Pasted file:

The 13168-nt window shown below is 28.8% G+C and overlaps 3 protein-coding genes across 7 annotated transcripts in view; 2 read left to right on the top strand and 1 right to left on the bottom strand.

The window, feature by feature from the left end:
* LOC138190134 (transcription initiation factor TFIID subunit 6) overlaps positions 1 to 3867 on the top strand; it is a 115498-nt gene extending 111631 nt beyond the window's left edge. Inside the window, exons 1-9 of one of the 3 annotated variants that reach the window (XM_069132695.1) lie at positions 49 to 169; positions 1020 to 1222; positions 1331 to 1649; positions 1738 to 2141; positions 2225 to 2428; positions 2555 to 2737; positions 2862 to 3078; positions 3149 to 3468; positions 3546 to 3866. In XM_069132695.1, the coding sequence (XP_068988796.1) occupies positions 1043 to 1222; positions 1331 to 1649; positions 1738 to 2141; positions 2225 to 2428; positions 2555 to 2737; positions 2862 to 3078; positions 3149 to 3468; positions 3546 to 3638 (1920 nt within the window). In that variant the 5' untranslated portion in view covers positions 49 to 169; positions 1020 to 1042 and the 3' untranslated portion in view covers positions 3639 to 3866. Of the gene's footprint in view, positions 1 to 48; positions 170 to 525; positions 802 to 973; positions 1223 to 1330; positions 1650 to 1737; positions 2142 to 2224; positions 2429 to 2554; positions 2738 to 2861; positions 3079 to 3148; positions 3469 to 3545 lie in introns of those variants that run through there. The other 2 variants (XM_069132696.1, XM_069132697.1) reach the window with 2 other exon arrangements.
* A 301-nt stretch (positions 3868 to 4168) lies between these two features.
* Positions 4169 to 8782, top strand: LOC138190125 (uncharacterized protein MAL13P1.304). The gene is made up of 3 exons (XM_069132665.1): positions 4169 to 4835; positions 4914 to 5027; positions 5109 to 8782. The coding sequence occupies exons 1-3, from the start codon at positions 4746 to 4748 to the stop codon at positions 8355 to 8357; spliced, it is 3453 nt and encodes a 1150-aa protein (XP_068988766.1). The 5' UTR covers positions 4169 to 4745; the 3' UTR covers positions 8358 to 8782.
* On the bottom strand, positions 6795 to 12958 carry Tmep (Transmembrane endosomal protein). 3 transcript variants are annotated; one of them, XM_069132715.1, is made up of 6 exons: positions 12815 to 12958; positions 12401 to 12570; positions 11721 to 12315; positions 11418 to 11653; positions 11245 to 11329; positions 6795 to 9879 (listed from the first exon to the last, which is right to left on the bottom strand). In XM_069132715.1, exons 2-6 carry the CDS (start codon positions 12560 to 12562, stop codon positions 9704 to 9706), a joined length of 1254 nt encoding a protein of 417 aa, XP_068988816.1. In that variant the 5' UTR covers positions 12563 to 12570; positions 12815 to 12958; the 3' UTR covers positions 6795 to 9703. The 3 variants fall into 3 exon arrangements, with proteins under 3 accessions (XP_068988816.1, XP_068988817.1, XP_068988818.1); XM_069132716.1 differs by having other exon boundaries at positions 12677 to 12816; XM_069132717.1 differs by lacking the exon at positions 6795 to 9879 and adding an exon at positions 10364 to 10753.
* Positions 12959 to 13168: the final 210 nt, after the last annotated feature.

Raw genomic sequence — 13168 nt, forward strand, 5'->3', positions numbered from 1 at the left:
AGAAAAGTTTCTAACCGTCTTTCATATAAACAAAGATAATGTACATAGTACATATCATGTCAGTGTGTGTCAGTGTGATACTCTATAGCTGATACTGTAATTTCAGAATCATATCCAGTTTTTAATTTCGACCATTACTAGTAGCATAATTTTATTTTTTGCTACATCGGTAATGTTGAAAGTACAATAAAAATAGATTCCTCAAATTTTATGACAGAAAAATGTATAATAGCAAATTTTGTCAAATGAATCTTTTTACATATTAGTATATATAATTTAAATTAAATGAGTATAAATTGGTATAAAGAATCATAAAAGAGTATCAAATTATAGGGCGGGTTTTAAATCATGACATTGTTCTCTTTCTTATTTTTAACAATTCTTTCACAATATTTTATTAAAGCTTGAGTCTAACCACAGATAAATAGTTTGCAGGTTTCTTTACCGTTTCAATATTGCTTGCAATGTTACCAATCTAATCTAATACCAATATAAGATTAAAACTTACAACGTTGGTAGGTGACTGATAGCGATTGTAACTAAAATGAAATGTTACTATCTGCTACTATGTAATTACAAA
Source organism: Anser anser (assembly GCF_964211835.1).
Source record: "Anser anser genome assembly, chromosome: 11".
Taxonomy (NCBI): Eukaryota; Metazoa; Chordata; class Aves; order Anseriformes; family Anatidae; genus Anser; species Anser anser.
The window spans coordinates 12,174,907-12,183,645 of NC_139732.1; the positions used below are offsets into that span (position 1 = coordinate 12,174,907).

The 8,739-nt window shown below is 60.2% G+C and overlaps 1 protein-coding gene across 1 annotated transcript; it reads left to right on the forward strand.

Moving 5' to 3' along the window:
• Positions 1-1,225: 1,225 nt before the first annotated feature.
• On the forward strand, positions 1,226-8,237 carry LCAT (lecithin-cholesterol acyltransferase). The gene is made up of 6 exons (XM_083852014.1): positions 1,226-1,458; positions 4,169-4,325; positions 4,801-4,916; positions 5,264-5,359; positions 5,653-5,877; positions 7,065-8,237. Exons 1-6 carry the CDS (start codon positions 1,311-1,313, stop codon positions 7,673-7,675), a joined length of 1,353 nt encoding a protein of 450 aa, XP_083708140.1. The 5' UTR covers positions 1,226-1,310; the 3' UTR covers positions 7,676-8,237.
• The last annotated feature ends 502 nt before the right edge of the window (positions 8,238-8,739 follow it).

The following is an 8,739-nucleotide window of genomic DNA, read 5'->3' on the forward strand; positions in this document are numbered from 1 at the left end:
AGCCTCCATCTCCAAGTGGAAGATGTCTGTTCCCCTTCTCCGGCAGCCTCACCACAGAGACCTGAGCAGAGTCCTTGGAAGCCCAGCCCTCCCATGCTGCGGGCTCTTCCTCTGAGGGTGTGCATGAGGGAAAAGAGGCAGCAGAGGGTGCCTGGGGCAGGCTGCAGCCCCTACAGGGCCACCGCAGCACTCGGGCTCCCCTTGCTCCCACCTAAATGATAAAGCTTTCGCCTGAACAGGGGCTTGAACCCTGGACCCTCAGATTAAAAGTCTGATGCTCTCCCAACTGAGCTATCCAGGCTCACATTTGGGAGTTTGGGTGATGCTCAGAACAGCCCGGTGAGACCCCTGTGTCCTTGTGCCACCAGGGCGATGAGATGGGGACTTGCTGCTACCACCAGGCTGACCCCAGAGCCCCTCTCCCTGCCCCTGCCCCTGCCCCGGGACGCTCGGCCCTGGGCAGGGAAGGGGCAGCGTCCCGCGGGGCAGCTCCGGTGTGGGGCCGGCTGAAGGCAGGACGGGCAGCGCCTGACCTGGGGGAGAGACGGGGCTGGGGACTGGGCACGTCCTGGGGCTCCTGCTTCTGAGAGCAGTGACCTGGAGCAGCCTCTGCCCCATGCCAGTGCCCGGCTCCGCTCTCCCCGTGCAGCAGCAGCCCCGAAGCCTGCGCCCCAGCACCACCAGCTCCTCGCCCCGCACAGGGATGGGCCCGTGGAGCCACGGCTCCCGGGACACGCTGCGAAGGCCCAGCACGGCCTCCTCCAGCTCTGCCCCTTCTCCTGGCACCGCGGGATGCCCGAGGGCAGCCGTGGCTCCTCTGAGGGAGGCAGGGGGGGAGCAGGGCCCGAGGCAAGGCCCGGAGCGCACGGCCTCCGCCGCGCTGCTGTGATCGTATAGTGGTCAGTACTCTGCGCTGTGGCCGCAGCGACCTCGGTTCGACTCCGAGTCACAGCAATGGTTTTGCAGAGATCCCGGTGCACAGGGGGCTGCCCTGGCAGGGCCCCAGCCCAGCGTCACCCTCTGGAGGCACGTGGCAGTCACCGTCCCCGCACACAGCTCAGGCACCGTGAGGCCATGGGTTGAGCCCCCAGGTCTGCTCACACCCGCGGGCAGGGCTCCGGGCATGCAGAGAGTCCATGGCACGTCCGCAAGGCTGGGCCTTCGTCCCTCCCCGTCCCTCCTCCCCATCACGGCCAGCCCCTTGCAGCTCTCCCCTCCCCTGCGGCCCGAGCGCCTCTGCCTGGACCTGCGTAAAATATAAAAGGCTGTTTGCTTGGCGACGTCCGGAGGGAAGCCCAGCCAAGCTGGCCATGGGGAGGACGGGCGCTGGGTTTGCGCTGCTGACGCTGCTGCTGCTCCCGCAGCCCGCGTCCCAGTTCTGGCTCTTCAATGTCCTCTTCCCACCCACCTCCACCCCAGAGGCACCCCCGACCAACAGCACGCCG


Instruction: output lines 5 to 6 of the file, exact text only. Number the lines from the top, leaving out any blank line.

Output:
* Positions 4169 to 8782, top strand: LOC138190125 (uncharacterized protein MAL13P1.304). The gene is made up of 3 exons (XM_069132665.1): positions 4169 to 4835; positions 4914 to 5027; positions 5109 to 8782. The coding sequence occupies exons 1-3, from the start codon at positions 4746 to 4748 to the stop codon at positions 8355 to 8357; spliced, it is 3453 nt and encodes a 1150-aa protein (XP_068988766.1). The 5' UTR covers positions 4169 to 4745; the 3' UTR covers positions 8358 to 8782.
* On the bottom strand, positions 6795 to 12958 carry Tmep (Transmembrane endosomal protein). 3 transcript variants are annotated; one of them, XM_069132715.1, is made up of 6 exons: positions 12815 to 12958; positions 12401 to 12570; positions 11721 to 12315; positions 11418 to 11653; positions 11245 to 11329; positions 6795 to 9879 (listed from the first exon to the last, which is right to left on the bottom strand). In XM_069132715.1, exons 2-6 carry the CDS (start codon positions 12560 to 12562, stop codon positions 9704 to 9706), a joined length of 1254 nt encoding a protein of 417 aa, XP_068988816.1. In that variant the 5' UTR covers positions 12563 to 12570; positions 12815 to 12958; the 3' UTR covers positions 6795 to 9703. The 3 variants fall into 3 exon arrangements, with proteins under 3 accessions (XP_068988816.1, XP_068988817.1, XP_068988818.1); XM_069132716.1 differs by having other exon boundaries at positions 12677 to 12816; XM_069132717.1 differs by lacking the exon at positions 6795 to 9879 and adding an exon at positions 10364 to 10753.